The essence of their claim is that Google collected information from their computers, and other internet enabled devices, regarding their browsing habits. Each Claimant specified in a Confidential Schedule their individual personal characteristics, interests, wishes and ambitions, which they used as the basis of the claim that ‘they suffered distress, when they learnt that such matters were forming the basis for advertisements targeted at them, or when they learnt that, as a result of such targeted advertisements, such matters had in fact, or might well have, come to the knowledge of third parties who they had permitted to use their devices, or to view their screens.’ [at 22] The Claimants' damage is based upon the harm caused to them by the fact that their apparent interests (deduced from their browsing habits) were used to target advertising to them which disclosed certain information about them based on those interests as evidenced in their online habits. Those advertisements, and the personal information that they disclosed, may have or had been viewed by third parties viewing the claimants’ devices. [at 23] Tugendhat J noted [at 24] whilst targeted advertisements which merely reveal the employment of the user may not cause any damage ‘if the targeted advertisements apparently reveal other information about the users, whether about their personalities, or their immediate plans or ambitions, then if these matters are sensitive, or related to protected characteristics (eg beliefs), or to secret wishes or ambitions, then the fear that others who see the screen may find out those matters, and act upon what they have seen, may well be worrying and distressing.’ Whilst all of the Claimants claimed acute distress and anxiety, none of them claimed to have suffered any discrimination or other direct harm.

(It should be noted that the conduct engaged in by Google during the relevant time had since been discontinued, due to regulatory sanctions brought by the United States Federal Trade Commission, which were settled in August 2012 and US state based consumer actions brought by US State Attorneys-General on behalf of 37 US states and the District of Columbia).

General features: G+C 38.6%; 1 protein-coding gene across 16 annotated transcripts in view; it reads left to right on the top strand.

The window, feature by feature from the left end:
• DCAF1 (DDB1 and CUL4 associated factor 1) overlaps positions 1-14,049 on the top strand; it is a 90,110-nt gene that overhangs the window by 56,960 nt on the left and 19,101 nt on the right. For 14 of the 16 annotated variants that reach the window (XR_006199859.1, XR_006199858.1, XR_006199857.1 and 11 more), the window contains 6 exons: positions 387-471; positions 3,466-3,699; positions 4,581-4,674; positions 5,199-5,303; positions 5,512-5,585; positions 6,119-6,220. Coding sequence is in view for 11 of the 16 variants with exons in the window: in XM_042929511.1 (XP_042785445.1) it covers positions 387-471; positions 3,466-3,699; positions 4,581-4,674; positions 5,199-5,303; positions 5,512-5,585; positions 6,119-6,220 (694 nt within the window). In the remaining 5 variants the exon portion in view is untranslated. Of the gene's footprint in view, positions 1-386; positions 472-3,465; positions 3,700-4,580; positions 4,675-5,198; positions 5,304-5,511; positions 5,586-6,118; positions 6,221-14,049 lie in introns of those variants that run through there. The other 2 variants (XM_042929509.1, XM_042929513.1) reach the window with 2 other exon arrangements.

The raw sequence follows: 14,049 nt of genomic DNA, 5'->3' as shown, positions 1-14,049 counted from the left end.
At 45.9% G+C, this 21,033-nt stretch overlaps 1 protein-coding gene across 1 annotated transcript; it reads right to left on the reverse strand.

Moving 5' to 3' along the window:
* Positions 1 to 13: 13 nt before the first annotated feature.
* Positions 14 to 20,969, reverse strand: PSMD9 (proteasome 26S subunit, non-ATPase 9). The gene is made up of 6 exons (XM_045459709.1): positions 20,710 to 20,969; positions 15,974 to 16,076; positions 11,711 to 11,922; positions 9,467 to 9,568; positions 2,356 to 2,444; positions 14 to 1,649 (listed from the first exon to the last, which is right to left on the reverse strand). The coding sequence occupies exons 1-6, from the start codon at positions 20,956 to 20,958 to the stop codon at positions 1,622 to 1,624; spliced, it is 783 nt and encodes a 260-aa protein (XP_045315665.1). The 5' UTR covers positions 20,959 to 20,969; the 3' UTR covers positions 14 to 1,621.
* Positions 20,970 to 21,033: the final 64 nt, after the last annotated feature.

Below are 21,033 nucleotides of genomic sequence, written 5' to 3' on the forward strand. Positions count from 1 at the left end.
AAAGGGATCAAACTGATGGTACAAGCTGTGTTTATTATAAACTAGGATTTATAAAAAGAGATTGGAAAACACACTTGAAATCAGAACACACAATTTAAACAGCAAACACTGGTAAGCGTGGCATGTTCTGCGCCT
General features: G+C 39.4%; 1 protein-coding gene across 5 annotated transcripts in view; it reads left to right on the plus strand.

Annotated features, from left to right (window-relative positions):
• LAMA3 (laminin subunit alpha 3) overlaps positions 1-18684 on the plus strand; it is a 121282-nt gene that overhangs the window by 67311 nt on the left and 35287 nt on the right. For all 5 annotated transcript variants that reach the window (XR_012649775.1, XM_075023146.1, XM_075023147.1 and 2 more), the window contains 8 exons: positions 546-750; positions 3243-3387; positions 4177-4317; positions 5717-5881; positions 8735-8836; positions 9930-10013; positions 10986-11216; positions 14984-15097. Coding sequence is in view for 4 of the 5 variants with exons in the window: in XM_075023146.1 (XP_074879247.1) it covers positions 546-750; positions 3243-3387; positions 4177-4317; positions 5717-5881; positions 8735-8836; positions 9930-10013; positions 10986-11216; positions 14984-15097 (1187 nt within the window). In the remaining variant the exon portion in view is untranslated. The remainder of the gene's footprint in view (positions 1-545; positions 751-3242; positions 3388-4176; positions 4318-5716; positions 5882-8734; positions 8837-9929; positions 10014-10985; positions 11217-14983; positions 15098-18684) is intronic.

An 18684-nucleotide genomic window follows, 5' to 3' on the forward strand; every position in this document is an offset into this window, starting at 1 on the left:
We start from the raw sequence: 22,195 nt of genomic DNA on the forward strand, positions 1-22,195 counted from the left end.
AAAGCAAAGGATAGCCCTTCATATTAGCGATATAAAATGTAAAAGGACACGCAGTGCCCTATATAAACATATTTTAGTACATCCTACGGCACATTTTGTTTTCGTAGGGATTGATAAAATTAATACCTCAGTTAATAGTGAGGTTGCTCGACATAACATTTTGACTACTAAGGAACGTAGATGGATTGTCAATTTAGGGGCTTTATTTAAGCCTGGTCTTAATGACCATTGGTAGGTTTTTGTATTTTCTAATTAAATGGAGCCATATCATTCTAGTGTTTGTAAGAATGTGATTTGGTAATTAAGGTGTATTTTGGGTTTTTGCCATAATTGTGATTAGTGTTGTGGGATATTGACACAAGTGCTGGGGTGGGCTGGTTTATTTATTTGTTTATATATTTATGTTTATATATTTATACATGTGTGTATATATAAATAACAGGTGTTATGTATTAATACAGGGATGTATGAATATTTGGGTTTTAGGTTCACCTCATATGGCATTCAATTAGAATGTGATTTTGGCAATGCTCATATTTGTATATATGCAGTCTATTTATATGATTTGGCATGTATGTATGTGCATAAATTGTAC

In order to satisfy the requirements of the service out rules, the Claimants framed their argument on a number of grounds, including tort. With respect to this claim, Google argued that the cause of action based on misuse of private information/ breach of confidence was not a tort, that no significant physical or economic harm was suffered by the Claimants and the act complained of was not committed in the jurisdiction.

The issue of whether the claim was based in tort is of most relevance to the consideration of the evolution of the privacy tort. Tugendhat J asserted [at 58] that it was clear that a claim for breach of confidence is not a claim in tort, Kitetechnology BV v Unicor GmbH Plastmaschinen [1995] FSR at 777-778. [52] However, the position may be different with respect to misuse of private information, as aluded to in Vestergaard Frandsen A/S v Bestnet Europe Ltd [2009] EWHC 1456 (Ch) where Arnold J stated [at 19] that whilst breach of confidence in not a tort (citing Kitetechnology) ‘Misuse of private information may stand in a different position’ (citing Campbell v MGN [2004] 2 AC 457 at [14]).

Tugendhat J then cited directly from Lord Nicholls in Campbell:
‘This cause of action has now firmly shaken off the limiting constraint of the need for an initial confidential relationship. In doing so it has changed its nature. In this country this development was recognized clearly in the judgment of Lord Goff of Chiveley in Attorney-General v Guardian Newspapers Ltd (No 2) [1990] 1 AC 109, 281. Now the law imposes a 'duty of confidence' whenever a person receives information he knows or ought to know is fairly and reasonably to be regarded as confidential. Even this formulation is awkward. The continuing use of the phrase 'duty of confidence' and the description of the information as 'confidential' is not altogether comfortable. Information about an individual's private life would not, in ordinary usage, be called 'confidential'. The more natural description today is that such information is private. The essence of the tort is better encapsulated now as misuse of private information." (emphasis added)’